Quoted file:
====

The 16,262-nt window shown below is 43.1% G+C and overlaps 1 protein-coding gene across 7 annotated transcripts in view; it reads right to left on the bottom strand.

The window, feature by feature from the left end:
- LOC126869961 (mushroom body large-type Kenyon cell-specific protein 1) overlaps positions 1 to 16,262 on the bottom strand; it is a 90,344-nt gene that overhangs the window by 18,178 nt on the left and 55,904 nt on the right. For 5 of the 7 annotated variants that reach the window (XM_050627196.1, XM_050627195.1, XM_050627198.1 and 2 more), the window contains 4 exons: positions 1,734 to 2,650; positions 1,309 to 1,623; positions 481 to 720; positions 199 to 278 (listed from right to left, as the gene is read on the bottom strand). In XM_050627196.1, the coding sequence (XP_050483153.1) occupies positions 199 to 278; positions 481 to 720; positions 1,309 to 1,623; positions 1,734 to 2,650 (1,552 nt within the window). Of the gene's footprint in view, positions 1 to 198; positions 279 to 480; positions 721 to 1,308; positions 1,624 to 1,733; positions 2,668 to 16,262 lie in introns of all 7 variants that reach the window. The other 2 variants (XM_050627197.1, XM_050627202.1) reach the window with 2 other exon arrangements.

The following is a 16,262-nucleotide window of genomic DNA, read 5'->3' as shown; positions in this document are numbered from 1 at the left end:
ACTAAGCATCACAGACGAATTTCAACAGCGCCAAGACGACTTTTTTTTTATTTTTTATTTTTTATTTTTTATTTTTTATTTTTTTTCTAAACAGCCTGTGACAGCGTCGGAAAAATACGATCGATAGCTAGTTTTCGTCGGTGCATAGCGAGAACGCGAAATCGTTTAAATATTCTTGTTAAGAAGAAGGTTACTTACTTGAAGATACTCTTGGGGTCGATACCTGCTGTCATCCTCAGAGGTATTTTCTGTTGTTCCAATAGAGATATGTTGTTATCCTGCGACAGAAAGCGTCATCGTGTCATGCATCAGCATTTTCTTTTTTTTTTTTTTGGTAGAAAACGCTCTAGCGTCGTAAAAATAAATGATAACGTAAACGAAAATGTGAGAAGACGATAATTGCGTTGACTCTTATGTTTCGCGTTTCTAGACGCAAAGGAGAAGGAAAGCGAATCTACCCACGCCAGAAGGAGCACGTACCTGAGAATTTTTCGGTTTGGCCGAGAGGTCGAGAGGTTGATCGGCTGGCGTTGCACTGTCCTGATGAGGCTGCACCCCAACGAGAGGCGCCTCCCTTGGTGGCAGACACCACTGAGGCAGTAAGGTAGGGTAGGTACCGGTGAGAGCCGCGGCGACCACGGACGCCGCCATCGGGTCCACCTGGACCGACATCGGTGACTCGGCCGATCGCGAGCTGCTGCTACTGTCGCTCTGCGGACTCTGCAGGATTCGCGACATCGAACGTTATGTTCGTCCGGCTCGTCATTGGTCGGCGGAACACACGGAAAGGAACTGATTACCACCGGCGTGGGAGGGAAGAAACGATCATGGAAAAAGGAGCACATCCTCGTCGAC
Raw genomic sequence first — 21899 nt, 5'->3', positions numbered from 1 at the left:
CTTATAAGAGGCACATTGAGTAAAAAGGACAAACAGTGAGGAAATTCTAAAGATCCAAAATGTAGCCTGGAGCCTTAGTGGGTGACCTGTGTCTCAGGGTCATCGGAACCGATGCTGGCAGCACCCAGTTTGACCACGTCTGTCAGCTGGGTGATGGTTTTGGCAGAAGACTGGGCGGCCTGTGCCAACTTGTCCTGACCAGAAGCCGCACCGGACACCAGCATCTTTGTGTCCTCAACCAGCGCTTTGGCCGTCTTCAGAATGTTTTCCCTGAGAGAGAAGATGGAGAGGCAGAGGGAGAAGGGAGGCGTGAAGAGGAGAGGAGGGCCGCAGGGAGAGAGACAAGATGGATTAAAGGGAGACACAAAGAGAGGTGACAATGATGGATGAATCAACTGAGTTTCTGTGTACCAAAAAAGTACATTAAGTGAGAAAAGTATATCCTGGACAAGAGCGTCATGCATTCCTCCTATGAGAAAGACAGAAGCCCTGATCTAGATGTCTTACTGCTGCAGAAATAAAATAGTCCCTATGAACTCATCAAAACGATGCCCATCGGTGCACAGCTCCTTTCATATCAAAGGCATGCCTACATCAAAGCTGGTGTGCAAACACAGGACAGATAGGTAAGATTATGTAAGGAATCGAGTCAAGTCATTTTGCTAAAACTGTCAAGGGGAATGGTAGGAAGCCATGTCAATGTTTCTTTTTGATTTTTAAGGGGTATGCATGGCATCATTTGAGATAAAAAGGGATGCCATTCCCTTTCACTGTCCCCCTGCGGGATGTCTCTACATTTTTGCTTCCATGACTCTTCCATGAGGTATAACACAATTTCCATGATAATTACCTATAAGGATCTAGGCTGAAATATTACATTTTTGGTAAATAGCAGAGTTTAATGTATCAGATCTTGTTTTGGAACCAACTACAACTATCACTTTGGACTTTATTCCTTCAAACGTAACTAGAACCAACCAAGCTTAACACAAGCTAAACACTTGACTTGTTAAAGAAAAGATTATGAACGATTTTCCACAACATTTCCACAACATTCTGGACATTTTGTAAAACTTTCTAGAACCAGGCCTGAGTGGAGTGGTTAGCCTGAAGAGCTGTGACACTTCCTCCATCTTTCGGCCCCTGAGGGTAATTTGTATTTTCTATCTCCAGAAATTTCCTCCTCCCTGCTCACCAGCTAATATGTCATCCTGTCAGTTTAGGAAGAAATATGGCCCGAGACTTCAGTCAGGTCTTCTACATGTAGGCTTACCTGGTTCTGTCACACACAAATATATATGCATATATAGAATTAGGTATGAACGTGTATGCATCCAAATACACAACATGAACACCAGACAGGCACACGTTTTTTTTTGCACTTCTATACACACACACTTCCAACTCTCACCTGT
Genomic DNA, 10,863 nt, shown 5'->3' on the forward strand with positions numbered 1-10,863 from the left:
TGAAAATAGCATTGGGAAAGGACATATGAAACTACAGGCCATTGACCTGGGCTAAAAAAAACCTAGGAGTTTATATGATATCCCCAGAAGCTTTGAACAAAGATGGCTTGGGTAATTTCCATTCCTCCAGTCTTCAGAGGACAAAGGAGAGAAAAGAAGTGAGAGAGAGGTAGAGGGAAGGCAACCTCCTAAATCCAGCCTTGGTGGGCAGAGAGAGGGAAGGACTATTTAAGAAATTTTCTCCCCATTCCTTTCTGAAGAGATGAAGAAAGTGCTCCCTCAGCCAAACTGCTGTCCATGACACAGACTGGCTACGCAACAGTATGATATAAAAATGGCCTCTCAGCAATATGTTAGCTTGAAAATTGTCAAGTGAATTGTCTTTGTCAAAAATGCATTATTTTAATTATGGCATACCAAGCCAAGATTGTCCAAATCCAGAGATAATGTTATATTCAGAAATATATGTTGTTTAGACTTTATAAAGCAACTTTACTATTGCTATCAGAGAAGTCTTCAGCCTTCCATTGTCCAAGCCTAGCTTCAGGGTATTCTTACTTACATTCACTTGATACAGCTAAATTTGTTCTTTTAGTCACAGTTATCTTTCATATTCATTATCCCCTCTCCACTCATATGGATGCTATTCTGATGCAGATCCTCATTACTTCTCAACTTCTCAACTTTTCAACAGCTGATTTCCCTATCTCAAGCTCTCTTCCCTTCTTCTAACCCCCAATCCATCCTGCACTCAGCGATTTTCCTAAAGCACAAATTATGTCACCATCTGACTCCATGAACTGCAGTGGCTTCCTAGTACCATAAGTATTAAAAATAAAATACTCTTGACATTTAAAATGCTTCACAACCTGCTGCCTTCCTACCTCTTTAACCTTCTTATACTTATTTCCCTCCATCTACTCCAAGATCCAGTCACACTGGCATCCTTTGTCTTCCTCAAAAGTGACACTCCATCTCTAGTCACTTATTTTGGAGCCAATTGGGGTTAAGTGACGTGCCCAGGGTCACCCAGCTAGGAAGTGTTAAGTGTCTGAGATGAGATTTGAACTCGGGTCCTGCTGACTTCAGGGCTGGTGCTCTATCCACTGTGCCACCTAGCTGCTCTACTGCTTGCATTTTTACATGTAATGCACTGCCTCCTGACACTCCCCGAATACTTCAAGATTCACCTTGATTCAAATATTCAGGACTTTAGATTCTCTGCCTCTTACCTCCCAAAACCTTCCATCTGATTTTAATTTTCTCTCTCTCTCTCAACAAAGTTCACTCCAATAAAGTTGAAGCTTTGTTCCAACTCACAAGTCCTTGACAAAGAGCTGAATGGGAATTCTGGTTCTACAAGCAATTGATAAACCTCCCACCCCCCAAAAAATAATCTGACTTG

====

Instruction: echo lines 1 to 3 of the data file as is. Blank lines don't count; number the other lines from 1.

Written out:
The 16,262-nt window shown below is 43.1% G+C and overlaps 1 protein-coding gene across 7 annotated transcripts in view; it reads right to left on the bottom strand.

The window, feature by feature from the left end:
- LOC126869961 (mushroom body large-type Kenyon cell-specific protein 1) overlaps positions 1 to 16,262 on the bottom strand; it is a 90,344-nt gene that overhangs the window by 18,178 nt on the left and 55,904 nt on the right. For 5 of the 7 annotated variants that reach the window (XM_050627196.1, XM_050627195.1, XM_050627198.1 and 2 more), the window contains 4 exons: positions 1,734 to 2,650; positions 1,309 to 1,623; positions 481 to 720; positions 199 to 278 (listed from right to left, as the gene is read on the bottom strand). In XM_050627196.1, the coding sequence (XP_050483153.1) occupies positions 199 to 278; positions 481 to 720; positions 1,309 to 1,623; positions 1,734 to 2,650 (1,552 nt within the window). Of the gene's footprint in view, positions 1 to 198; positions 279 to 480; positions 721 to 1,308; positions 1,624 to 1,733; positions 2,668 to 16,262 lie in introns of all 7 variants that reach the window. The other 2 variants (XM_050627197.1, XM_050627202.1) reach the window with 2 other exon arrangements.